1. "Memorial" places an emphesis on honoring the dead (not just mentioning their passing - job of an obituary - or marking their existence - job of an epitaph).
    2. Memorials can be built for many, many different purposes. Many are educational, for example.
  • Cons:
  • Possible implementations:
  • Wikimorial
    • Pros:
      1. Easy to pronounce.
      2. Unique and trademarkable.
      3. Follows convention set by Wikipedia.
      4. The .org and .com domain names have already been bought and will be donated to the Wikimedia Foundation if the name is adopted.
    • Cons:
      1. Some feel that it looks and sounds silly.
  • WikiMemorial
    • Pros:
      1. You can easily understand what it means.
      2. Cons:
      3. May not be as trademarkable. Not unique.
      4. boring.
  • WikimediaMemorial
    • Pros:
      1. Can be placed at http://memorial.wikimedia.org (meaning no need to buy antother domain)
      2. May be a good place to have the project temporarily; then the Wikimedia Memorial community could choose a real name.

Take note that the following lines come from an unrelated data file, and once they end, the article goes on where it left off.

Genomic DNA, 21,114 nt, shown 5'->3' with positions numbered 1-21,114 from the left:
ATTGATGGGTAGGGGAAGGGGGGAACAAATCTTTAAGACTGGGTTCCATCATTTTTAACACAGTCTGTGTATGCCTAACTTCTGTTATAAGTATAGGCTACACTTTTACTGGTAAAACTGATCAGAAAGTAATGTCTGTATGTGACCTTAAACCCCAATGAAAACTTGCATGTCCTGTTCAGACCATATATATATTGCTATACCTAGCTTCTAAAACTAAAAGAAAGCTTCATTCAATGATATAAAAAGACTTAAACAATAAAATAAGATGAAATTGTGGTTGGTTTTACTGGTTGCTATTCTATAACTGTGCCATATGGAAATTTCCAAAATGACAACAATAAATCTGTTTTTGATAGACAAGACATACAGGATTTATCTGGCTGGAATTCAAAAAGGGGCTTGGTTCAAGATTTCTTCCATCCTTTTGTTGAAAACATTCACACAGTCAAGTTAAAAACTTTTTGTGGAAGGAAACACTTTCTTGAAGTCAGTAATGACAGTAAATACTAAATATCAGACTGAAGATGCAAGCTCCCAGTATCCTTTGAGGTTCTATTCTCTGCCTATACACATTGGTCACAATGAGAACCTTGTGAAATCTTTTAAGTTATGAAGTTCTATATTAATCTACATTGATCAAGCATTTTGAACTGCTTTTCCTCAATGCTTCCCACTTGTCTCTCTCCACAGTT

• Cons:
      1. Not a real name.

Concept 2: Wiki + epitaph

  • Pros:
  • Cons:
    1. Focus is on the individual (the inscription on a gravestone) and not on events (such as disasters, wars, etc) that caused the death.
    2. Simple inscriptions on gravestones are rarely used to list extensive genealogical relationships, while a memorial can be built for many different purposes.
  • Possible implementations:
  • Wikiepithaphs
    • Pros:
    • Cons:
      1. Not unique
      2. Sounds odd
  • Wikitaph
    • Pros:
    • Cons:
      1. Hard to pronounce.
      2. Sounds vaguely obscene.

Concept 3: Wiki + obituary

  • Pros:
  • Cons: